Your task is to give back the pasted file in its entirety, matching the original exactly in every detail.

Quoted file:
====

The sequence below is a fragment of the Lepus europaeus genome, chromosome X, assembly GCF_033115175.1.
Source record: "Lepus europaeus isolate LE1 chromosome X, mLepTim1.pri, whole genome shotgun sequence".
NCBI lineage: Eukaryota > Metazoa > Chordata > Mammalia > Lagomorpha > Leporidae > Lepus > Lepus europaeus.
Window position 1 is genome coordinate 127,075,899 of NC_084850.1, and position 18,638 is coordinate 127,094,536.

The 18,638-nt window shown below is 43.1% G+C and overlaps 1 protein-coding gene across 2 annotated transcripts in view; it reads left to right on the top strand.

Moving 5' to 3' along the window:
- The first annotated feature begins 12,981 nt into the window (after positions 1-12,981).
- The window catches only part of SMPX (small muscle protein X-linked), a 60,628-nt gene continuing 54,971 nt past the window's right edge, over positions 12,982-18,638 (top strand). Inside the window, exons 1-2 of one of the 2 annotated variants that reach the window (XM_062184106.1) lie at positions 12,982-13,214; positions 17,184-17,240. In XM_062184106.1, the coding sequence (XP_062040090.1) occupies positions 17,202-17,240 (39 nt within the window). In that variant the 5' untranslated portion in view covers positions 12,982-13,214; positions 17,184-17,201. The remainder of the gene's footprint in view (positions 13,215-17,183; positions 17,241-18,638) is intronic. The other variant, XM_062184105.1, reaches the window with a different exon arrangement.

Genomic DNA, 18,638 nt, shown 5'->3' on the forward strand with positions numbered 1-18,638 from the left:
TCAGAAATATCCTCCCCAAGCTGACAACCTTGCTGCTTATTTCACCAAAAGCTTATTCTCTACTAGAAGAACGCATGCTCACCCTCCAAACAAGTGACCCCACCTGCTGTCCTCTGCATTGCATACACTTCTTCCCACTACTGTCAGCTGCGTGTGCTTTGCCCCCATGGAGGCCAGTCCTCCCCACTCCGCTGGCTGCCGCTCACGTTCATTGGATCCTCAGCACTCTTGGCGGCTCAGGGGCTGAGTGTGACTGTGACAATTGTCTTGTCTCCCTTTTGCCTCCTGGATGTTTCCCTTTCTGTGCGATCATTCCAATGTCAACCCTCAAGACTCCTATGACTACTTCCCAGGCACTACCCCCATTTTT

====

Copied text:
The sequence below is a fragment of the Lepus europaeus genome, chromosome X, assembly GCF_033115175.1.
Source record: "Lepus europaeus isolate LE1 chromosome X, mLepTim1.pri, whole genome shotgun sequence".
NCBI lineage: Eukaryota > Metazoa > Chordata > Mammalia > Lagomorpha > Leporidae > Lepus > Lepus europaeus.
Window position 1 is genome coordinate 127,075,899 of NC_084850.1, and position 18,638 is coordinate 127,094,536.

The 18,638-nt window shown below is 43.1% G+C and overlaps 1 protein-coding gene across 2 annotated transcripts in view; it reads left to right on the top strand.

Moving 5' to 3' along the window:
- The first annotated feature begins 12,981 nt into the window (after positions 1-12,981).
- The window catches only part of SMPX (small muscle protein X-linked), a 60,628-nt gene continuing 54,971 nt past the window's right edge, over positions 12,982-18,638 (top strand). Inside the window, exons 1-2 of one of the 2 annotated variants that reach the window (XM_062184106.1) lie at positions 12,982-13,214; positions 17,184-17,240. In XM_062184106.1, the coding sequence (XP_062040090.1) occupies positions 17,202-17,240 (39 nt within the window). In that variant the 5' untranslated portion in view covers positions 12,982-13,214; positions 17,184-17,201. The remainder of the gene's footprint in view (positions 13,215-17,183; positions 17,241-18,638) is intronic. The other variant, XM_062184105.1, reaches the window with a different exon arrangement.

Genomic DNA, 18,638 nt, shown 5'->3' on the forward strand with positions numbered 1-18,638 from the left:
TCAGAAATATCCTCCCCAAGCTGACAACCTTGCTGCTTATTTCACCAAAAGCTTATTCTCTACTAGAAGAACGCATGCTCACCCTCCAAACAAGTGACCCCACCTGCTGTCCTCTGCATTGCATACACTTCTTCCCACTACTGTCAGCTGCGTGTGCTTTGCCCCCATGGAGGCCAGTCCTCCCCACTCCGCTGGCTGCCGCTCACGTTCATTGGATCCTCAGCACTCTTGGCGGCTCAGGGGCTGAGTGTGACTGTGACAATTGTCTTGTCTCCCTTTTGCCTCCTGGATGTTTCCCTTTCTGTGCGATCATTCCAATGTCAACCCTCAAGACTCCTATGACTACTTCCCAGGCACTACCCCCATTTTT